Use cruise control to maintain a steady speed on the open highway.
Know the correct starting procedure for your particular make, model and year of car. Don’t race a cold engine to warm it up.
Avoid extended idling to warm up the engine. Start driving right after the engine is started and warmed up, but avoid rapid acceleration.
Maintain steady speeds for the best fuel economy. A car uses extra fuel when it accelerates. “As a rule of thumb, you can assume that each 5 mph you drive over 60 mph is like paying an additional $0.20 per gallon for gas.”
Minimize the need to brake by anticipating traffic conditions. Be alert for merging traffic, slow-downs and red lights.
Travel at moderate speeds on the open road. Higher speeds require more gasoline use to overcome air resistance.
Use the air conditioner only when needed. Air conditioning dramatically reduces fuel economy.
Spark plugs should be in good condition. Spark plugs in lesser condition can reduce gas mileage up to 12%
Check the air filter twice a year. A dirty air filter increases fuel consumption and can cause poor performance. A dirty air filter can reduce can reduce gas mileage up to 20%.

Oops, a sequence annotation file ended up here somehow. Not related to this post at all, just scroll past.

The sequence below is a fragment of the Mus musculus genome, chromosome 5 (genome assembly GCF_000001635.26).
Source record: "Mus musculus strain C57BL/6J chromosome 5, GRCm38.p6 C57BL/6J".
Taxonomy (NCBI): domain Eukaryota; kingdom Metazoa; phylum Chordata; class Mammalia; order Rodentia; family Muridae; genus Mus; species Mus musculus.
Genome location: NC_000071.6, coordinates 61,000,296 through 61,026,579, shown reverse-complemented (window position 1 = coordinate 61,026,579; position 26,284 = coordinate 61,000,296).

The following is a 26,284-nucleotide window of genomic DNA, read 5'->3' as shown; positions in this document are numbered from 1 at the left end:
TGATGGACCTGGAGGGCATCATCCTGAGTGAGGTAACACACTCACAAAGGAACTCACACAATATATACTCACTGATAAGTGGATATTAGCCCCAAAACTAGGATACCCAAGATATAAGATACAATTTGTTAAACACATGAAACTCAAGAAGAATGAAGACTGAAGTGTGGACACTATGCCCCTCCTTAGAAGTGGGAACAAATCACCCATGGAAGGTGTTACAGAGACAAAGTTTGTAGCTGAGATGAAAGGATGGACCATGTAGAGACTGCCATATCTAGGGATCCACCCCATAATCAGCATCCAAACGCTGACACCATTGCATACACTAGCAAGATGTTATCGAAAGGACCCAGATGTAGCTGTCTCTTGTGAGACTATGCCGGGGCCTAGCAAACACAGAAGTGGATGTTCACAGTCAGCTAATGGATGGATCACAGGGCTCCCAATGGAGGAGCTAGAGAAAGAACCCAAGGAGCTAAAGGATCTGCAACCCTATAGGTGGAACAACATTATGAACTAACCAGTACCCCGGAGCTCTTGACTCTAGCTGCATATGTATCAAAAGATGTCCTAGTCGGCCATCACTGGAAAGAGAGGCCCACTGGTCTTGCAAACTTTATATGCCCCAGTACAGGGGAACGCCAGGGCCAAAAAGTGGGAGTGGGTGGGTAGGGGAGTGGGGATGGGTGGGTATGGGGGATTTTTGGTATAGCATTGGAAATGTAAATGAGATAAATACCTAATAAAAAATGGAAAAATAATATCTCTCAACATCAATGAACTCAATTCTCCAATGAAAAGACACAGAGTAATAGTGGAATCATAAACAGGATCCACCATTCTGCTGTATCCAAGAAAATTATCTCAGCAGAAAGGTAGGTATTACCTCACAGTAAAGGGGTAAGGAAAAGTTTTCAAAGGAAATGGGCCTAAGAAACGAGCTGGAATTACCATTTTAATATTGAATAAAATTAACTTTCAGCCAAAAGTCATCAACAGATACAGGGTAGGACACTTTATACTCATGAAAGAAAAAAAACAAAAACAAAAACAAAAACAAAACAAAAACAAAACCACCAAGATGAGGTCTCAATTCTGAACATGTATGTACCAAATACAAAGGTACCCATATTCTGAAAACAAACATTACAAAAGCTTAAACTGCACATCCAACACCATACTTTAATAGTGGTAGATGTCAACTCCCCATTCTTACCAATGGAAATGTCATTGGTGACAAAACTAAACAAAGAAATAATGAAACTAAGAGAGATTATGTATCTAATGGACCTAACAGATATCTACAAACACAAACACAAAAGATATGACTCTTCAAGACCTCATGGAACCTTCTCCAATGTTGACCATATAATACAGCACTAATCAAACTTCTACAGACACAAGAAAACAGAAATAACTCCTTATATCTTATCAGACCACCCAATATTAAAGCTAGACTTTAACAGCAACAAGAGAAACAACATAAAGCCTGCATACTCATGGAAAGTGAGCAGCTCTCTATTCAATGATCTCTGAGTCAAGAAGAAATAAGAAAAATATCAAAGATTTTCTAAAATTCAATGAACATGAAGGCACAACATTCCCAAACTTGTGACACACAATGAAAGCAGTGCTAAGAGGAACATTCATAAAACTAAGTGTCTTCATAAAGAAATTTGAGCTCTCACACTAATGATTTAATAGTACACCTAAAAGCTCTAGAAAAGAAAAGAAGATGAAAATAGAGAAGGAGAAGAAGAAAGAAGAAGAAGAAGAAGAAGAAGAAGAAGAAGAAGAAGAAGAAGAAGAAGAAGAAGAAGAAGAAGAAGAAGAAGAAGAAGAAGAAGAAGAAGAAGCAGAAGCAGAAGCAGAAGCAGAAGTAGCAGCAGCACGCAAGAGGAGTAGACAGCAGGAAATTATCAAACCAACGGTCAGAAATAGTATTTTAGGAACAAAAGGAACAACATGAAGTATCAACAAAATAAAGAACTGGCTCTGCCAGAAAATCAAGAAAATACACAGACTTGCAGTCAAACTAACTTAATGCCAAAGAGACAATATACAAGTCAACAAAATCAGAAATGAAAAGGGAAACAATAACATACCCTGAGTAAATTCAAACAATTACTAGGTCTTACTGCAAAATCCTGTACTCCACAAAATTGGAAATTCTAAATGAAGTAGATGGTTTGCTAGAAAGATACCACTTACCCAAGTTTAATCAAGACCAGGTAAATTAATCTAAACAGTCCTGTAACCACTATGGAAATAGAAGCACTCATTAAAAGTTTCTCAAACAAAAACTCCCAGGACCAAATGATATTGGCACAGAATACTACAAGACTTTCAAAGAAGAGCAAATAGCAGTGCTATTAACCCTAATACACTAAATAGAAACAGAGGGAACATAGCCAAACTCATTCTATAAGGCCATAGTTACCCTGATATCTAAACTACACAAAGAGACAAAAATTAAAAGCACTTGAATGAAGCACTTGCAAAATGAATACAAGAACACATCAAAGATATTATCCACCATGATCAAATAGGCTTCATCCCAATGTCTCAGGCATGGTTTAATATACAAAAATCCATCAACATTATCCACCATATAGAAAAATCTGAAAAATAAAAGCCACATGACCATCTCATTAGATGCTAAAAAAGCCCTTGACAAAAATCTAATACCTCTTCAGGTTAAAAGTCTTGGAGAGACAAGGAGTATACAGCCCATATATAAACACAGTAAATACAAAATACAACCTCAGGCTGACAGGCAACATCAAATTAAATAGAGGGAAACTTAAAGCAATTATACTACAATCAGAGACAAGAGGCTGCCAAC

Inflate tires according to the recommendation in the owner’s manual. Under-inflated tires are a safety hazard and can cut fuel economy by as much as 2 percent per pound of pressure below the recommended level.
Use the right octane level for your vehicle – Using premium gasoline in an engine designed to run on regular doesn't improve performance. Even some vehicles that call for higher octane fuels can run on regular unleaded, though with some loss of performance may occur. (Check your owner’s manual to be sure)
Be sure your gas cap is snug or tight. “Improperly seated gas caps allow 147 million gallons of fuel to vaporize every year in the U.S.”
Lighten up your load – Carry only the bare necessities. Don’t haul things around in your trunk that you don’t need. “For every extra 250 pounds your engine hauls, the car loses about one mile per gallon in fuel economy.” This will vary with the size of your vehicle (car, truck, van, SUV, etc)
Reduce drag – About half of your vehicle’s energy is expended overcoming air resistance. (The other half is expended in acceleration.) Reduce your car’s workload — remove anything that might cause drag (such as luggage racks, bike racks, ski racks, etc)
Take care of car-care “incidentals” that can affect fuel use. For example, a defective radiator thermostat can waste gas by extending the engine’s warm-up time or decreasing the engine’s operating temperature. A stuck brake caliper can create drag, which also wastes fuel.
And Last … But not least … Drive less!
Walk – Ride your bike – Take public transit – Carpool – Combine errands – It’s may be obvious, but is easy to forget … the less you drive, the less you’ll spend on gas.
Do what works best for you!